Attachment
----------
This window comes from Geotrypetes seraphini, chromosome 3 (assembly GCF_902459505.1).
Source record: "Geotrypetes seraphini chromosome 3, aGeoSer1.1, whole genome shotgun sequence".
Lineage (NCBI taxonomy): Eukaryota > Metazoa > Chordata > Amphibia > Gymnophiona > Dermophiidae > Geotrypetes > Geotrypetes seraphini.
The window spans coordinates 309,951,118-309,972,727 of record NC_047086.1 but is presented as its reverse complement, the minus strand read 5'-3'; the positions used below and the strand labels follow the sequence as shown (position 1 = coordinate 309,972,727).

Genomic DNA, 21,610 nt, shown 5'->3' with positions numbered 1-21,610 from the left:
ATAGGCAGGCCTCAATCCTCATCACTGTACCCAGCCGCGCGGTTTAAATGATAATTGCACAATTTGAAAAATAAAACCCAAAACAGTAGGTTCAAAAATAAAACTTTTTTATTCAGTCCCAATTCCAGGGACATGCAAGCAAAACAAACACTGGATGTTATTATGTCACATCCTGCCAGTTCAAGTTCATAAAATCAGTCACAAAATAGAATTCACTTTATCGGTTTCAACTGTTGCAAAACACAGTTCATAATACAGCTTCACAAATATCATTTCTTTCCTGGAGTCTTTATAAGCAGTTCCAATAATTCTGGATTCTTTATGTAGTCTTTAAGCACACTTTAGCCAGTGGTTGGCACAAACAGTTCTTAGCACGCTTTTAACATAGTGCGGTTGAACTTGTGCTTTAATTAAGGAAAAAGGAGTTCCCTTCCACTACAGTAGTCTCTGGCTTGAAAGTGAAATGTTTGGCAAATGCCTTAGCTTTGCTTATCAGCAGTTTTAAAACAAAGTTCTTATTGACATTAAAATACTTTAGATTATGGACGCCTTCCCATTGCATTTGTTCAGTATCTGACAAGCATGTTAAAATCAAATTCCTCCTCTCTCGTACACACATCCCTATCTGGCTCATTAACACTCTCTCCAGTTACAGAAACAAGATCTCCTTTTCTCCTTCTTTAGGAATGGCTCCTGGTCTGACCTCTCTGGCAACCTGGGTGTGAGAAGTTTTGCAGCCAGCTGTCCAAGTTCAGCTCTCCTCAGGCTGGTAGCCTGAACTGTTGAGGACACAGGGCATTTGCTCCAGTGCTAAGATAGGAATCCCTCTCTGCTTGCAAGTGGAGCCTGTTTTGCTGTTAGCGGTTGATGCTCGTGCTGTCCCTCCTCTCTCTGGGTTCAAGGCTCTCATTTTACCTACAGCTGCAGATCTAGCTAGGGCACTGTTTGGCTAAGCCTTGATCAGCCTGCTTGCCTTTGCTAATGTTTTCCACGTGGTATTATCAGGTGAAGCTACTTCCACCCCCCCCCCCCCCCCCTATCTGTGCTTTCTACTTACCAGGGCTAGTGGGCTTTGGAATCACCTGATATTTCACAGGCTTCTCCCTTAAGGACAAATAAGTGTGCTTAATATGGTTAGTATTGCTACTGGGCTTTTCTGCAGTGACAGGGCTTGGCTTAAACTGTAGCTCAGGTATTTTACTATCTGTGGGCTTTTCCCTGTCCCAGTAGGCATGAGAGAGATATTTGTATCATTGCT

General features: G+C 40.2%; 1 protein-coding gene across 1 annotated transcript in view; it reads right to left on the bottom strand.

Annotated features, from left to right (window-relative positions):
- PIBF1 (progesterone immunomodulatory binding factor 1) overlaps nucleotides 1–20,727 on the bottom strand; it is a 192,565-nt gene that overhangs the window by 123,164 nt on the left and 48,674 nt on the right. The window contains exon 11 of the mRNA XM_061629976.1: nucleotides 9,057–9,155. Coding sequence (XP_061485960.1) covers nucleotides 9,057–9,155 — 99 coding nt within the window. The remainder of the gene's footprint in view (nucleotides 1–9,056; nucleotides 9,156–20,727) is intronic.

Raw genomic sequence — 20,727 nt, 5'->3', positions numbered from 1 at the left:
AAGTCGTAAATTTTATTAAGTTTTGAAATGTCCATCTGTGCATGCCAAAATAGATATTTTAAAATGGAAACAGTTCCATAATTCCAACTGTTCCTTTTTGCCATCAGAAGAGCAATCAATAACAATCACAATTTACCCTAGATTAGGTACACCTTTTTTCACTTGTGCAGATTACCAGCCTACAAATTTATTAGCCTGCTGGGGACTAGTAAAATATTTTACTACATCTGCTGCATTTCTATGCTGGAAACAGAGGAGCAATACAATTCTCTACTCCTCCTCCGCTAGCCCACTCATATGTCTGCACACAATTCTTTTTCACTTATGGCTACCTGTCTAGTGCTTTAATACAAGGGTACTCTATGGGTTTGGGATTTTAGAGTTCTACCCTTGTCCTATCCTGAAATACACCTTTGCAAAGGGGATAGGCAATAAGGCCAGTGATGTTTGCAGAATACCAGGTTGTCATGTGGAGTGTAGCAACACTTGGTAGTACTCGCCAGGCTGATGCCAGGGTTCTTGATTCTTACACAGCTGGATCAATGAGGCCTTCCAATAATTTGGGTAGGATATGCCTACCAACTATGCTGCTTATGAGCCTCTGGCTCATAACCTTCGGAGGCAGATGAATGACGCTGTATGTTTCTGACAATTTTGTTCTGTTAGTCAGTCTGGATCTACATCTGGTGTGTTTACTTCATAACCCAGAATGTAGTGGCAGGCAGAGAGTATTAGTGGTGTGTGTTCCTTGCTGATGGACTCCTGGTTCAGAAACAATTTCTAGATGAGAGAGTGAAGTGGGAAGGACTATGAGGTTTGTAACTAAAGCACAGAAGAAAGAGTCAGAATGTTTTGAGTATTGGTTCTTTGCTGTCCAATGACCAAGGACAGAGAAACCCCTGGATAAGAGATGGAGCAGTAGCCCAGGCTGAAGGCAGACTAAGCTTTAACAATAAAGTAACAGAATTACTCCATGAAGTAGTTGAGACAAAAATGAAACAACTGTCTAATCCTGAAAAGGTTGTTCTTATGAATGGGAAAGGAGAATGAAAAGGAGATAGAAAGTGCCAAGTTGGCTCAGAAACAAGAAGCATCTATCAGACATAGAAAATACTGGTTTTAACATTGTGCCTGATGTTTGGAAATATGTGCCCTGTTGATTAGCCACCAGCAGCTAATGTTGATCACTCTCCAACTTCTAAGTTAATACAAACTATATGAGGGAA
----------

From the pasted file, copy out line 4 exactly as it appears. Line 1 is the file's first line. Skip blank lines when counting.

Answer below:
The window spans coordinates 309,951,118-309,972,727 of record NC_047086.1 but is presented as its reverse complement, the minus strand read 5'-3'; the positions used below and the strand labels follow the sequence as shown (position 1 = coordinate 309,972,727).